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Retirement Account Limits for 2018

While there is a lot of focus on the proposed tax law changes that have a target effective date of 2018, there is something we can count on for 2018, the inflation adjusted retirement account limits. There are currently no proposed changes to the following limits.

5 Strategies to Reduce RMDs

Nothing lasts forever. This includes tax deferral on your IRAs. Eventually, Uncle Sam is going to want his share and will require funds to come out of these accounts. That is when required minimum distributions (RMDs) must begin. What if you don’t need the money? What if you don’t want a tax hit? Here are five strategies to reduce your RMDs.

Six Things to Know About the Year-End Account Balance Used for RMDs

1. General Rule As a general rule, the account balance used for calculating required minimum distributions (RMDs) is the prior year-end account balance, with no adjustments. For example, if you are calculating an RMD for 2017 you would use the 2016 year-end account balance. If you are calculating a missed RMD for 2014, you would use the 2013 year-end account balance. If you have your first RMD due for 2017 and you take that RMD in March of 2018, you still use the 2016 year-end account balance. As usual with retirement distribution rules, there are some exceptions to the general rule.

Important Ages in Retirement Planning

Catch-up contributions for most retirement plans and IRAs can be made beginning in the year you are going to turn age 50. The only plan that does not allow catch-up contributions is the SEP IRA. The following are the catch-up limit amounts.

Strategies to Make the Most of Your Retirement Assets

“Confidence comes from being prepared.” —John Wooden. A successful retirement plan does not happen overnight nor can it exist without proper preparation.

RMDs When You Move Money from an Employer Plan to an IRA

Jenny has a 401(k) plan at work and she has an IRA. Jenny is 72 but is still working. Her employer plan has a “still working” exception so Jenny does not have to take required minimum distributions (RMDs) from her plan. However, she does have to take RMDs from her IRA.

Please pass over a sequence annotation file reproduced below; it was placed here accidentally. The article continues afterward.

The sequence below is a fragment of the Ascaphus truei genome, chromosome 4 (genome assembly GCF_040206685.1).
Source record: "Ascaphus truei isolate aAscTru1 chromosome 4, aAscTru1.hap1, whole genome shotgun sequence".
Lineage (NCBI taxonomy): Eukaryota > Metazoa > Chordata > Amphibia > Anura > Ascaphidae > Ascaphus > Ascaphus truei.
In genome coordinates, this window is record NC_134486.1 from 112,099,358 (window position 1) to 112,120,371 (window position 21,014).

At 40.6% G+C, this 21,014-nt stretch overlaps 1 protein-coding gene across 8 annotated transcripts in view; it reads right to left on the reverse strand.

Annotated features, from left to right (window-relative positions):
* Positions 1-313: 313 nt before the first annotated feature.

Who Doesn’t Need to Take a 2016 RMD by December 31?

Fall is in the air and the holidays are just around the corner. For many retirement account owners, this means that an important deadline is approaching. Most of those who are 70 ½ or older will need to take a 2016 RMD by December 31, 2016. However, that deadline does not apply to everyone. If you are age 70 ½ or over, when would an RMD not be required to be taken from your retirement account by the upcoming December 31 deadline? Here are some exceptions that might apply to you.

The Important Ages in Retirement Plans

There are two things to keep in mind when you are discussing ages and retirement plans. One is the age itself and the other is what does that age mean. For example, when is age 55 not 55? You will understand as you read further into the important ages associated with retirement plans.

Can I Take All of My RMDs From Just One of My Inherited IRAs?

This week's Slott Report Mailbag looks at QLACs (qualified longevity annuity contracts) and whether an inheritor of several IRAs can take all of his or her RMDs (required minimum distributions) from one of the inherited IRAs.

Does My Inherited IRA Qualify for a QLAC?

Can an inherited IRA qualify for a QLAC (qualified longevity annuity contract)? Can I use my Roth IRA to pay for my grandchildren to go to college? These questions and more are answered in this week's Slott Report Mailbag.
 

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